Home heating and air conditioning products are getting the DTC treatment.

Take Quilt, an all-electric heating pump company. After working in Silicon Valley, Quilt’s co-founder Paul Lambert was eager to refocus his energy — literally. As someone whose family had worked in the fossil fuel industry, Lambert felt a responsibility to find ways to make heating and cooling more efficient, he told Modern Retail. After learning that HVAC systems are responsible for more than 50% of the energy consumed by homes, Lambert decided to sell heat pumps that move heat from one place to another, rather than generating it.

But it wasn’t just energy efficiency that Lambert was after; he wanted to update the way people buy heating, ventilation and air conditioning systems. For years, this process has remained the same: HVAC manufacturers sell to retailers and distributors (like Home Depot or Lowe’s), as well as contractors who install entire air conditioning or heating systems in clients’ homes. Quilt, however, relies entirely on a direct-to-consumer model, meaning that customers buy their heat pumps from Quilt’s website. Quilt has its own team of maintenance workers and customer service professionals who work with clients to install and troubleshoot their heat pumps.

Lambert, who used to lead sustainability investments at Google, told Modern Retail he wanted to modernize the HVAC space. “The industry operates in a way it would have in 1980 or 1990,” he said. “You get on a phone, you get someone to come to your house, and half the time, the quote’s still on paper… This felt like an industry that the internet hadn’t reached yet… We’re taking something we’ve seen completely disrupt massive industries before and bringing it to this space.”

Quilt, which launched last week and is starting with the Bay Area market, is one of a growing number of HVAC companies turning to DTC, rather than wholesale, to change the way people buy utilities. Some of this is due to the pandemic; customers got used to buying all types of products online, including HVAC systems, and manufacturers responded by improving their e-commerce capabilities.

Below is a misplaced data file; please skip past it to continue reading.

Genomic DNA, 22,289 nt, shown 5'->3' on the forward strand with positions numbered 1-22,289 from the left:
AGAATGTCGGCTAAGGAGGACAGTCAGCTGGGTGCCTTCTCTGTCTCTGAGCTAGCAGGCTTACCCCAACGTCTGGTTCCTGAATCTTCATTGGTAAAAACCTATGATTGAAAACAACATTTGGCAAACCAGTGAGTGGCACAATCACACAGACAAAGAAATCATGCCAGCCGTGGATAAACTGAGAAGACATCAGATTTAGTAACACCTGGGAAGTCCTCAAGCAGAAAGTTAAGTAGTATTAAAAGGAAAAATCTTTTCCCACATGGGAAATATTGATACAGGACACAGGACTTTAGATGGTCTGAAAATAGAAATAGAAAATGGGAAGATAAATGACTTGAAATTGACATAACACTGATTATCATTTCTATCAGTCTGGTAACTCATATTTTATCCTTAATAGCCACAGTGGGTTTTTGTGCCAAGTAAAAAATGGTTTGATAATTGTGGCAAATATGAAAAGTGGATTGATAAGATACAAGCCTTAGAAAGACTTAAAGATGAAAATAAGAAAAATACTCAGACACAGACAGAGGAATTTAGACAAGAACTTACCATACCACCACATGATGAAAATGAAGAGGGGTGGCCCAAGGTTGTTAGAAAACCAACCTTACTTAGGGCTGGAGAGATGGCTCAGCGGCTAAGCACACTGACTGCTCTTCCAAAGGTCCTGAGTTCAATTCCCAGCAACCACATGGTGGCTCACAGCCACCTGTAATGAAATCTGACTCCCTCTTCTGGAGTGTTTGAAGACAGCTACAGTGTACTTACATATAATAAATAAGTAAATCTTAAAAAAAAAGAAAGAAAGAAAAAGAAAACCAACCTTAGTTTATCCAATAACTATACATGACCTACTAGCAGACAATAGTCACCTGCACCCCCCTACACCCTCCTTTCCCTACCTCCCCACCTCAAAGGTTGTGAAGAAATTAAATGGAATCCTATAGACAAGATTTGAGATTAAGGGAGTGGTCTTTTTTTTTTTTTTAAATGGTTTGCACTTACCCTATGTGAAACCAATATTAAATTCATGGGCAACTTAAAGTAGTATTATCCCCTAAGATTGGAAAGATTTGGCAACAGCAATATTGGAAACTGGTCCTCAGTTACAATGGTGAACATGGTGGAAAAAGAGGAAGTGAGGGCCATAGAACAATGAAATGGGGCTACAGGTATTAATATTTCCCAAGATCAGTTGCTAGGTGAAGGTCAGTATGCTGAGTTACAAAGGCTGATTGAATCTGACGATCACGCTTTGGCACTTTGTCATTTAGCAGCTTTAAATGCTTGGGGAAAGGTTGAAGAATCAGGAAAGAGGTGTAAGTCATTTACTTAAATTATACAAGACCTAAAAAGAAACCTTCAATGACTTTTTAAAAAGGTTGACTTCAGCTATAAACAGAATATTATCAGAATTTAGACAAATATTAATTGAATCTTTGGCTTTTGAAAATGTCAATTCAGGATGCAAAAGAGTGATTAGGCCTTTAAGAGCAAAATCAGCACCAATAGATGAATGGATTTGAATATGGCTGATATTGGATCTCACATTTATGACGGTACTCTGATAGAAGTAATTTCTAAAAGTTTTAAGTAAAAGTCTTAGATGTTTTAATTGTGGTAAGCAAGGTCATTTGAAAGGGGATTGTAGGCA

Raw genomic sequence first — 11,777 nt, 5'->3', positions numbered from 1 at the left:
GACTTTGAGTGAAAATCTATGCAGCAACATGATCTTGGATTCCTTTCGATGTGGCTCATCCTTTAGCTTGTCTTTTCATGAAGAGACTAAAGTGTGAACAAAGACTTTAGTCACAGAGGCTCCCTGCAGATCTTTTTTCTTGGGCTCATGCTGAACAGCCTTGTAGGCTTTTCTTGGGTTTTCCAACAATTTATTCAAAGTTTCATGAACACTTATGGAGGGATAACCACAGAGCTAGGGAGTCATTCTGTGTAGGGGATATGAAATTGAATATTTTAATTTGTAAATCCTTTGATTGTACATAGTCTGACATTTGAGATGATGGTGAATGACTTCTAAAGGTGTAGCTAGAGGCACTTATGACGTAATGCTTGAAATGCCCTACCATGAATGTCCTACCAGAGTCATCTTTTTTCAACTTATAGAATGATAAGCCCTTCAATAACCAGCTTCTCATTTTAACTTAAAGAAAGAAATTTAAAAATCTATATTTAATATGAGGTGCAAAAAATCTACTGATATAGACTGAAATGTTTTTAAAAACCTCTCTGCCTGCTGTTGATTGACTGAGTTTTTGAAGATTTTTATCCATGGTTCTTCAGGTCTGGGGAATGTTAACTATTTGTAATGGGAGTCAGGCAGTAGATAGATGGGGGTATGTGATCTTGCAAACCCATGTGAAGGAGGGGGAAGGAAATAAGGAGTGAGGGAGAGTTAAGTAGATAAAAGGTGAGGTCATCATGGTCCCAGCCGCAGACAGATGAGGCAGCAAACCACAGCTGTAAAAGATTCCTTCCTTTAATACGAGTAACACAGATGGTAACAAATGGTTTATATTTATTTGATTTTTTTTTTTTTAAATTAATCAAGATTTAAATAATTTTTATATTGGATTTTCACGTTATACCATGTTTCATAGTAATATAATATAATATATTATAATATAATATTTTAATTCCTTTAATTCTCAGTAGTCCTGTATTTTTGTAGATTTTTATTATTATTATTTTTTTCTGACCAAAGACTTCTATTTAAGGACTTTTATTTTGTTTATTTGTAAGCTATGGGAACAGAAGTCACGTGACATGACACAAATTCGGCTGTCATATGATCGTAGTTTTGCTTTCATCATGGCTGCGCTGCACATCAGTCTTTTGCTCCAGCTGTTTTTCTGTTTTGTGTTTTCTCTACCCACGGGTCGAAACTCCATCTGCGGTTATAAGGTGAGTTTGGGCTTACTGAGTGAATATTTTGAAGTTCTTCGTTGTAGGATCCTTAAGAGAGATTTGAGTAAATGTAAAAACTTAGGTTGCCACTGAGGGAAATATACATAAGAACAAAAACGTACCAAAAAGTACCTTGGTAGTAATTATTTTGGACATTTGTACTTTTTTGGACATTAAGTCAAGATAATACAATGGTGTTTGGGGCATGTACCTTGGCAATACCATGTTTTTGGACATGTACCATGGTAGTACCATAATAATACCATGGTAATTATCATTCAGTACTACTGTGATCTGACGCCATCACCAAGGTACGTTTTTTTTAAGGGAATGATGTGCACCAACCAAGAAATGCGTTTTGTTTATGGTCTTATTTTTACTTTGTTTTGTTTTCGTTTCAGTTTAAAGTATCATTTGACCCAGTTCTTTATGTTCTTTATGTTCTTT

“That changed the retail landscape of the HVAC space significantly,” Kevin Goude, owner of First Choice Heating & Air, an authorized Lennox air conditioner dealer, told Modern Retail.

There’s also an economic incentive for HVAC brands to be DTC, as it allows them to hold onto a greater portion of profits because they don’t have to pay a middleman. And, by being DTC, HVAC brands get access to a trove of user data, which allows them to adapt products in line with users’ interests.

“It used to be that HVAC systems were ‘boring infrastructure’ inside the home,” DR Richardson, co-founder of the climate tech startup Elephant Energy, told Modern Retail. “As consumers’ preferences for electric, efficient technology have changed, HVAC companies have an opportunity to go direct to homeowners to appeal to these changing preferences.”

Breaking through the HVAC industry can be challenging. Most homes in the U.S. have an HVAC system, and two-thirds of U.S. households use central AC or a central heat pump for air conditioning. Competition is tight, and even as DTC players rise up in the space, legacy players like Frigidaire, LG and GE take up large market share.

What’s more, companies may find it tough to drum up enthusiasm and excitement for something as straightforward or practical as air conditioners. When it comes to an HVAC system, customers tend to look for well-reviewed, cheaper options over particular brands, researchers say. That can make cultivating brand loyalty — something essential for DTC — challenging.